Monday, November 8, 2010

Fregoli, 'The Idiot Box': The Truman Show

Nun’s Island Theatre
Oct 25-26

Thoughts on The Idiot Box coming up just as soon as I alienate the blind …

If there is one thing that is consistent in the practice of theatre companies in Galway: it’s a commitment to risk and experimentation. Nobody likes to stay comfortable for too long. After all, innovation is inherent in an artist’s nature and where else can they test their techniques but in the space with their audience? However, it does pose the question: when does an artist stop treating their live space as ‘experiment’ and start treating it as ‘work’? 

Fregoli command a mania in their work, one I’ve only witnessed during their fantastically ferocious production of Disco Pigs this past summer. Their new original piece for Galway Theatre Festival, The Idiot Box, is engaging though not as formidable. It is not the madness that is at fault here, but rather the method to it.

Cathal (Shane McDermott) and Barry (Aron Hegarty) are two housemates that have little in common other than they’ve both grappled with tremendous grief. Both men are essentially fractured, and dreaming of ideals has become currency in this domestic den. When Elizabeth (Rebecca Ryan) moves into the apartment these indulgences of fantasy take dangerous physical forms, one of which is a developed obsession with surveillance and perception inspired by The Truman Show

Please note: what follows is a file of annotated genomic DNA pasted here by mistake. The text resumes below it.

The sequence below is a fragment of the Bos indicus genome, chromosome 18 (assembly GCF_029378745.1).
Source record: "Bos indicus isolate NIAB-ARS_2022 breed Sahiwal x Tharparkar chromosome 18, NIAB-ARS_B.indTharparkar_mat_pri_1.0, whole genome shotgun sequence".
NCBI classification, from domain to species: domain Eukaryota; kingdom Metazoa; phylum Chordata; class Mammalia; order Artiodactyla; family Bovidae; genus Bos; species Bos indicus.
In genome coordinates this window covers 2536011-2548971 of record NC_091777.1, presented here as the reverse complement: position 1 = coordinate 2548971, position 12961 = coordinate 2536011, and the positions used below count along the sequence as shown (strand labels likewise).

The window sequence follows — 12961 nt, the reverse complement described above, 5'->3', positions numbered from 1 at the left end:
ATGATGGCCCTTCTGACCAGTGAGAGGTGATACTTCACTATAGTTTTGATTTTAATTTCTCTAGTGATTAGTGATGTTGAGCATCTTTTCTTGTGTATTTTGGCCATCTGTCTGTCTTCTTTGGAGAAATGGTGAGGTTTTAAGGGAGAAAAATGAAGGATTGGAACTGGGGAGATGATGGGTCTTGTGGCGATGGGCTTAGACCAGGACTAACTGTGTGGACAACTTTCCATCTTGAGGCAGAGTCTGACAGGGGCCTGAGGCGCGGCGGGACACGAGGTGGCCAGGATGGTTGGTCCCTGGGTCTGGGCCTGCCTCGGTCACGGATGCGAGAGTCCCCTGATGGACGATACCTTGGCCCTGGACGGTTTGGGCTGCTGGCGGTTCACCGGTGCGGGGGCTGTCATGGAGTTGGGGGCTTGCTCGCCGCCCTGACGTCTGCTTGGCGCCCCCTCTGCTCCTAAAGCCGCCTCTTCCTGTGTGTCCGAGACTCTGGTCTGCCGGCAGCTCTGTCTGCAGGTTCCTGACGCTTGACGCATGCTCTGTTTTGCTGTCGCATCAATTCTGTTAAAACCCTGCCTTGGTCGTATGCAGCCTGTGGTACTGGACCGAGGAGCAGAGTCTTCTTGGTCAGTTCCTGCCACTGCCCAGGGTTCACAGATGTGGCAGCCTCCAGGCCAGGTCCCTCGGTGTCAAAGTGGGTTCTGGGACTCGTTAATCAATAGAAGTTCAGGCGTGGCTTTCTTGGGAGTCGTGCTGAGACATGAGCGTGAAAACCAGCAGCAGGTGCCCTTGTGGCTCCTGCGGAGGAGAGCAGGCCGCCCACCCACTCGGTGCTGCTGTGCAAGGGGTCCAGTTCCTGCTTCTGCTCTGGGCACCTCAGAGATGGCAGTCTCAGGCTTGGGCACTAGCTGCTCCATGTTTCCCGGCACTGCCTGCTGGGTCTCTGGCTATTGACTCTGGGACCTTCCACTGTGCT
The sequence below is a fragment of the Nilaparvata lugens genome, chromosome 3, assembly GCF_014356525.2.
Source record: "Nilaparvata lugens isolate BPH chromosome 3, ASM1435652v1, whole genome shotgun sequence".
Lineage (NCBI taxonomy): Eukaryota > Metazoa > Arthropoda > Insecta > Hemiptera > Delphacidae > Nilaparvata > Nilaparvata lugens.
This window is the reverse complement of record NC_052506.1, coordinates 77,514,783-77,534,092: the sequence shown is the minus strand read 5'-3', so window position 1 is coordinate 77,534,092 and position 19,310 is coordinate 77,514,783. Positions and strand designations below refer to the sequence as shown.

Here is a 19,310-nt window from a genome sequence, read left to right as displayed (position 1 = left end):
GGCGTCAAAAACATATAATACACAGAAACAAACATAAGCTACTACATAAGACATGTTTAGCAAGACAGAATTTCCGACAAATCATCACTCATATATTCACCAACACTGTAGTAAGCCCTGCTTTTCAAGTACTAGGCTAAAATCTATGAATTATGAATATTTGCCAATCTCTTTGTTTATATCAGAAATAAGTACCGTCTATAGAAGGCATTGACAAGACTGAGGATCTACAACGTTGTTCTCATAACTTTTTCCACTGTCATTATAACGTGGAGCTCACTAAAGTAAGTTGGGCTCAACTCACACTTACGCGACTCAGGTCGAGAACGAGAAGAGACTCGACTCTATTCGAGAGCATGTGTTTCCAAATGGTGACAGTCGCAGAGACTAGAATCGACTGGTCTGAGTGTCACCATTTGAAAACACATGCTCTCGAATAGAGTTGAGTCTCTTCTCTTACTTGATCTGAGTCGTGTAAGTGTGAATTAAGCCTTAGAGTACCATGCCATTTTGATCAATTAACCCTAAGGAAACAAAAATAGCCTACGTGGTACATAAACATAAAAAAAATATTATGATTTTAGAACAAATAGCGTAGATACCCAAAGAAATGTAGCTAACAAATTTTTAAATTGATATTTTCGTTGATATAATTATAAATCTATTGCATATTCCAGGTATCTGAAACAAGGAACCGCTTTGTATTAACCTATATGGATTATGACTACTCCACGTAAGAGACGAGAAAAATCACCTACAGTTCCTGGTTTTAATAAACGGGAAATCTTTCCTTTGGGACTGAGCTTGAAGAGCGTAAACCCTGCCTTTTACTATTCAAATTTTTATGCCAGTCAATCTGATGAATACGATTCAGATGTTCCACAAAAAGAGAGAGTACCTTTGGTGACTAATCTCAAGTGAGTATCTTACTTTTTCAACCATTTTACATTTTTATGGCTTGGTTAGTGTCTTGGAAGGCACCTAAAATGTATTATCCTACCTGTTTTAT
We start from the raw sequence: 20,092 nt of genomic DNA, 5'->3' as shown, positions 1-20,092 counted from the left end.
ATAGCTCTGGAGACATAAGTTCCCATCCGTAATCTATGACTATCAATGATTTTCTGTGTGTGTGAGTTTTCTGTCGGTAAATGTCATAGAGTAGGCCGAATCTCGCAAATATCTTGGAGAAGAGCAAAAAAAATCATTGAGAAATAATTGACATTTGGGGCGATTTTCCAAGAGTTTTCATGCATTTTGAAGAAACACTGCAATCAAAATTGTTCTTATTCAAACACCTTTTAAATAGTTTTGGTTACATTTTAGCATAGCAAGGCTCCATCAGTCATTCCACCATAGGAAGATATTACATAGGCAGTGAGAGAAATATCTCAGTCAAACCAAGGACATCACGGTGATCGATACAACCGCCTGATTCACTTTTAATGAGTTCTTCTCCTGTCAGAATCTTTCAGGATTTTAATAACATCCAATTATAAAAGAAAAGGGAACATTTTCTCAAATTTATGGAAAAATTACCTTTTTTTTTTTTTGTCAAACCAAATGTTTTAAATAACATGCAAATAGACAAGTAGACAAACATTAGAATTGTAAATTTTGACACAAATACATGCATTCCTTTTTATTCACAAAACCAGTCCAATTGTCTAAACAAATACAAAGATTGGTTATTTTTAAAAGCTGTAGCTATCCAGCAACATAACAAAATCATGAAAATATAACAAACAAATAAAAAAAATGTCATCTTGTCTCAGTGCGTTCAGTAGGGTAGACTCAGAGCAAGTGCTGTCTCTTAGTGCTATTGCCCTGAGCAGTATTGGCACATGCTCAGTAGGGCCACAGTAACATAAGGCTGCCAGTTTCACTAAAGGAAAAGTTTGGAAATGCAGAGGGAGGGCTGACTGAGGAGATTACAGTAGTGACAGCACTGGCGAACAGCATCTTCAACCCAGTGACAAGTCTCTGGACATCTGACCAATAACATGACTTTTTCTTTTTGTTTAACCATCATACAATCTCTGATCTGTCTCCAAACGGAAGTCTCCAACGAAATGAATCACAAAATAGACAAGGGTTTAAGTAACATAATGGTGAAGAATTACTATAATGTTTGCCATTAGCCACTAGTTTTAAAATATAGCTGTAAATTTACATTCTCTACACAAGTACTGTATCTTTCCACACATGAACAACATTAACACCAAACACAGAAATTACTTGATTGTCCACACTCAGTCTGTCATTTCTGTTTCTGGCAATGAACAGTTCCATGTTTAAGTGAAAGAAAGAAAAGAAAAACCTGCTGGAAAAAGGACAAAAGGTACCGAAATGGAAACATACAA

There are a lot of admirable ideas here. McDermott’s writing contains a winning capacity for comedy as well as a maturity that is poetically descriptive and moving, especially in moments which contemplate father-son relationships. Hegarty is tall and solid in form but fragile at heart, and almost effortlessly evokes a resemblance to humanity and all her sorrows and wishes that is essential in this otherwise mad house. 

Where the The Idiot Box falls for me is in the conflicting intent of the nature of the space. The play seeks expressionist avenues of dreamscapes, soliloquies, and transparent voices to compose the woes and dark humour of its landscape, and done so quite skilfully. However, there is a persisting claim to naturalism in the piece as well, suggested by the set of the living room and the positioning of the actors on the couch to convince us of the action of viewing the television. If we are indeed in a naturalist setting, then the consequences of such a realism must be taken into account, leading an audience member to think things like: “Is that really the best place to keep your dream journal?”. 

These claims to both naturalism and expressionism are ultimately contradictory, and thus The Idiot Box suffers from a psychosis that is rather unfortunate. 

What did everybody else think?

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